If history is to repeat itself, an industry collapse is certainly what should be happening now. In 2016, the prices of two key oil benchmarks, Brent and WTI, hit the $27/barrel mark, the lowest level since 2003. Brought on by a supply glut caused by the US shale oil boom and OPEC’s reluctance to rein in its own production and lose market share, along with lower-than-expected demand, the crash is one of the most acute in the industry’s history.

Just two years earlier, those same benchmarks were trading at over $100/barrel and thus the 2014–16 crash saw 75% of the value of a barrel of oil wiped out in less than 18 months. By comparison, the last oil price crash in the 1980s – coming after a sharp oil price spike in 1973 – saw oil prices fall by around 60% over six years.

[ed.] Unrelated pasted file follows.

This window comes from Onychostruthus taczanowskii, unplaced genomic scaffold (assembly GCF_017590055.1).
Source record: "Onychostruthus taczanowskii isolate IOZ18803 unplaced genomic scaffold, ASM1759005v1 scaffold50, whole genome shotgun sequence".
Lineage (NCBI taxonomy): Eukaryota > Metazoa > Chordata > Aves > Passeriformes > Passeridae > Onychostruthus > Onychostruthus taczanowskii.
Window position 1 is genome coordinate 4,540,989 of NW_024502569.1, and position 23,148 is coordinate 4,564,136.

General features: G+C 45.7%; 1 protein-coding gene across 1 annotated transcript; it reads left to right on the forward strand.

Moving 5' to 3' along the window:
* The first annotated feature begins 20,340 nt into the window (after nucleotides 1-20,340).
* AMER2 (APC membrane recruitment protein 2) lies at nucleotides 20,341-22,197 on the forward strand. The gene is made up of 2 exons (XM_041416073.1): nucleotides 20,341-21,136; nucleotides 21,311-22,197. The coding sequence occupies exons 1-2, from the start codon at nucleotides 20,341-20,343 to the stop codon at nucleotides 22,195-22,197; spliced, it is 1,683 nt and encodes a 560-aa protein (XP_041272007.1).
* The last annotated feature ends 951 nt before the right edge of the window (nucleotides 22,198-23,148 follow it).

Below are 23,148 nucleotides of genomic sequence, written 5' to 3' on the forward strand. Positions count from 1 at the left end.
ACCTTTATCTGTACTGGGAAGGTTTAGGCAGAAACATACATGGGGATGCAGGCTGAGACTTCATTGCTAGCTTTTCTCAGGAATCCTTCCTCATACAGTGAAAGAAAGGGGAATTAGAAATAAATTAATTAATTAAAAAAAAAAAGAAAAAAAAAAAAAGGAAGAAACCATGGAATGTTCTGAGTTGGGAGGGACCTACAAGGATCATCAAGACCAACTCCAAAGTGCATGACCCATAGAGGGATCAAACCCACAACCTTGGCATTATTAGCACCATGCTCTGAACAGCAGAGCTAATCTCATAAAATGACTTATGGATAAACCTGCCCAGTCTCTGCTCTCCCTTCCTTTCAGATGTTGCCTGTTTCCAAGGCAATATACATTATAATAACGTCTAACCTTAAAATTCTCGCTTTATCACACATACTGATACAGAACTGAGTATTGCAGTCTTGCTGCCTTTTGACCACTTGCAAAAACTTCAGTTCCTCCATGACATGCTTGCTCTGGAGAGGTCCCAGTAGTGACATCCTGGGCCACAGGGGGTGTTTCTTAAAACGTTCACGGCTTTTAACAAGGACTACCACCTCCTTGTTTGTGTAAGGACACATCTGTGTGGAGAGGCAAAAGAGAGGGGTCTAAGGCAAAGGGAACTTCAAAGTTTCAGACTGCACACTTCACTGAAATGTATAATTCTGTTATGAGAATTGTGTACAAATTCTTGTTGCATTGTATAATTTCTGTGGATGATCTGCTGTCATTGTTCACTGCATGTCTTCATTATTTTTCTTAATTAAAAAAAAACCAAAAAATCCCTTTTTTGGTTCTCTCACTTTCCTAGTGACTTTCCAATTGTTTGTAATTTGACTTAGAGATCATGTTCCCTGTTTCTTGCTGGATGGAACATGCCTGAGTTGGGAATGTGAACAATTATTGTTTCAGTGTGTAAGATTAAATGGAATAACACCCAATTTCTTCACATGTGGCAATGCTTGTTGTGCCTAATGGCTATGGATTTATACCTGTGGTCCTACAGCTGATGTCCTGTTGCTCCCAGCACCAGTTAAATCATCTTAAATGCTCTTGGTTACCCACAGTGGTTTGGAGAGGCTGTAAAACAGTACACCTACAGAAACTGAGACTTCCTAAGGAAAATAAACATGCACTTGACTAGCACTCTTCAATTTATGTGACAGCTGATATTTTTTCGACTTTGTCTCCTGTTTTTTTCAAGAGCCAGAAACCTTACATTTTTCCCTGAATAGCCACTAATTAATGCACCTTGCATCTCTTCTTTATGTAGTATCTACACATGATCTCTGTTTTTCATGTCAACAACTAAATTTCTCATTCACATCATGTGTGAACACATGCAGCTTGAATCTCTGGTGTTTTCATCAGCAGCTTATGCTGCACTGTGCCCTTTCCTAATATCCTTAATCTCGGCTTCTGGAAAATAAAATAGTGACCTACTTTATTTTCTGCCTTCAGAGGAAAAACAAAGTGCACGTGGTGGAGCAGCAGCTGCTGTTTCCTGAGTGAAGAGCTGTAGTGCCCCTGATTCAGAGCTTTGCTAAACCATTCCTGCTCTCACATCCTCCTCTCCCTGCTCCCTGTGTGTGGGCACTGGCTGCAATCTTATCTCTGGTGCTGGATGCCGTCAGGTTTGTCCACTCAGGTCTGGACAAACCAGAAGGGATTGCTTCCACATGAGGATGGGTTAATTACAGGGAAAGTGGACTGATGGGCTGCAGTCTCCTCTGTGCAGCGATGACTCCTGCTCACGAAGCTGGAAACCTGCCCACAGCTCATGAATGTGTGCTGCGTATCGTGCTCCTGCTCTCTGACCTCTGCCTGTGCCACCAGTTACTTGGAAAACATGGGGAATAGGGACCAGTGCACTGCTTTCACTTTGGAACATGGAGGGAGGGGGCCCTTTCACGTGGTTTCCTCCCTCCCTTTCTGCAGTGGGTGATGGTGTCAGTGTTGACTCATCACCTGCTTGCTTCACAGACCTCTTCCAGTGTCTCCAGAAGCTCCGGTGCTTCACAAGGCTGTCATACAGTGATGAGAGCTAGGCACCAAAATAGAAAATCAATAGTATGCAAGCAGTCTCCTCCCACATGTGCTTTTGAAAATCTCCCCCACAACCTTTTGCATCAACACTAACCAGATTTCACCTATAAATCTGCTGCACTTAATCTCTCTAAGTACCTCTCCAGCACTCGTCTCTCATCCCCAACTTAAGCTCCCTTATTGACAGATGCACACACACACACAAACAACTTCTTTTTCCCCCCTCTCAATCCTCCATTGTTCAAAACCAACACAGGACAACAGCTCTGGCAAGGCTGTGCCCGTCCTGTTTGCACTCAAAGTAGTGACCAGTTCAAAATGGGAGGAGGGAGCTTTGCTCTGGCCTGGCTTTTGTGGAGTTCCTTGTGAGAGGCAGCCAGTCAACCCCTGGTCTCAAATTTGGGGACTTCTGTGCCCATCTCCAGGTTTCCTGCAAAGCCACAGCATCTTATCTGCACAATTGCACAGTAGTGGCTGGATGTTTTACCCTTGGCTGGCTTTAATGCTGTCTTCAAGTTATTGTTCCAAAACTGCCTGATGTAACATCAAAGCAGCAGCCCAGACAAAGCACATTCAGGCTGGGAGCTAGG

History of Oil Prices
History of Oil Prices

Renewable resilience

So why has the industry proved so resilient this time round? The answer lies partly in oil’s weakening influence in the power sector. Whereas in 1973 oil made up 25% of the world’s power mix, now it represents just 5% which means that renewables and oil are no longer directly competing in the power markets. Therefore, any dip in oil price has less impact on the ability of wind and solar, for example, to compete.

However, while oil certainly has less of an impact on the power market than it did in its heyday, the wind and solar sectors would be unwise to underestimate the indirect influence of oil on electricity prices and therefore renewables’ ability to compete.

…but still exposed to Oil